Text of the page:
21 January 2016, Abuja – Last weekend’s attack on the Nigeria Gas Company’s pipeline connected to Chevron Nigeria Limited’s facility at Escravos in Delta State is costing the economy a daily loss of N470m and has also resulted in the shutdown of two of the country’s refineries.
According to the Federal Ministry of Power, Works and Housing, the vandalism of the gas pipeline would impact negatively on the Olorunsogo National Integrated Power Project plant, which has capacity for 600 megawatts of electricity, and other power plants across the country.
The Special Adviser on Media to the Minister of Power, Works and Housing, Mr. Hakeem Bello, said in a statement on Wednesday that although security agencies had intensified the search for those behind the attack on the pipeline, their action would slow down the country’s power supply system.
“This is in addition to losses to be incurred daily from power generation ($1,988,223 or N391,680,000 daily). The total daily loss to the country is, therefore, estimated at N470,479,931. Repairs of the damaged pipeline are estimated to cost $609,137 or N120,000,000.”
According to the ministry, the real sector of the economy has also been counting its losses as some cement companies around Olorunsogo like Ewekoro and Ibese are also affected.
It stated that the latest incident occurred when the Federal Government through the Ministry of Power, Works and Housing and the Ministry of Petroleum Resources along with allied agencies had been making concerted efforts to improve gas supplies to the power plants.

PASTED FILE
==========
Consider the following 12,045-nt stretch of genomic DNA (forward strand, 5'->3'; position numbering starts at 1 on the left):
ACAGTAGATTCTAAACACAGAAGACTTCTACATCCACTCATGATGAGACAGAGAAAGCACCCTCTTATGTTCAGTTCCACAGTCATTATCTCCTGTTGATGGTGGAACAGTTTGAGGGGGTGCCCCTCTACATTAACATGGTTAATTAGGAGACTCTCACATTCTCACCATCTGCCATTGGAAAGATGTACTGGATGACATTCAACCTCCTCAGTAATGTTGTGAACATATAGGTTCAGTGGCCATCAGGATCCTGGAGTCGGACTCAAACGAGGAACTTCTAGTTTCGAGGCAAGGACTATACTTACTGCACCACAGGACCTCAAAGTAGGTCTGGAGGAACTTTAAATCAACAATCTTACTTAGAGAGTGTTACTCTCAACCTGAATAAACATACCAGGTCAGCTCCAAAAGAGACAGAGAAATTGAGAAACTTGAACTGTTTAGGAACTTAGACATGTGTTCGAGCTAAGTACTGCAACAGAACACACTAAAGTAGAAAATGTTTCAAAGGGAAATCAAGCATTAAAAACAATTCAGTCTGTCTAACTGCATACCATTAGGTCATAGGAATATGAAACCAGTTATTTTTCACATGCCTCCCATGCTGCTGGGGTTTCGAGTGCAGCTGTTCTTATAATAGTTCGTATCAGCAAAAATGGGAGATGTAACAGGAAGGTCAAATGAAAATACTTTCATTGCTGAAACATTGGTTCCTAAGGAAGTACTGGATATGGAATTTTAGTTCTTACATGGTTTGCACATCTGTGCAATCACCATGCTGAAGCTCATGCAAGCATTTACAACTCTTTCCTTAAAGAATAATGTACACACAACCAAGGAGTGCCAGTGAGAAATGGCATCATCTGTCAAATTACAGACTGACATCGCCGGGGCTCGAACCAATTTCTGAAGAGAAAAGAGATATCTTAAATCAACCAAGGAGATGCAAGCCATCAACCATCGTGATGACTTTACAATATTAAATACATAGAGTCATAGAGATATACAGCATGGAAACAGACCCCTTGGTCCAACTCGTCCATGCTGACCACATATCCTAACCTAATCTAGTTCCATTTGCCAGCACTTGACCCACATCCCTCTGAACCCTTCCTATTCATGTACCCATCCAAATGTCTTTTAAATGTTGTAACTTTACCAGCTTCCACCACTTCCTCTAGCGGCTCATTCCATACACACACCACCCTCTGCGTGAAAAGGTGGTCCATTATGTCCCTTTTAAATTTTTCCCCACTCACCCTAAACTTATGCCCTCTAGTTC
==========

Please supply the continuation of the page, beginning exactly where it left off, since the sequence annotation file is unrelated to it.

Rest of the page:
“Such efforts led to previously offline plants like Ihovbor and Sapele coming back online and the subsequent output making up for the loss in power. The pipelines are being actively monitored for further attacks or other unforeseen impacts,” the statement noted.
The ministry added that available records showed that six incidents of vandalism from December 2014 to February 2015, which affected the Trans Forcados Pipeline at Oben, Sapele and Oredo, and the Escravos Lagos Pipeline System CNL led to a loss of 1,100mmscfd.
Industry experts explain that a loss of 200mmscfd is equivalent to a power reduction of 700MW.
Similarly, the Nigerian National Petroleum Corporation on Wednesday announced the operational shutdown of the Port Harcourt and Kaduna refineries owing to crude supply challenges arising from the recent attacks on vital crude oil pipelines.
The NNPC, in a statement issued by its Group General Manager, Group Public Affairs Division, Mr. Ohi Alegbe, said the plants were shut simultaneously on Sunday after the Bonny-Okrika crude supply line to the Port Harcourt refinery, and the Escravos-Warri crude supply line to the Kaduna refinery suffered breaches.
The NNPC stated that before the closure, the Port Harcourt refinery was recording a daily petrol yield of over 4.1 million litres, while the Kaduna refinery was posting a daily petrol production of about 1.3 million litres.
The national oil firm also stated that the Warri Refining and Petrochemical Company was on stream and was producing a little above 1.4 million litres of petrol per day.
The NNPC, however, gave an assurance that it had put in place strategies to guarantee unimpeded countrywide availability of petroleum products.
“In response to the unexpected setback, we have activated comprehensive remedial measures to sustain the prevailing stability in the supply and distribution of petroleum products across the country,” it said.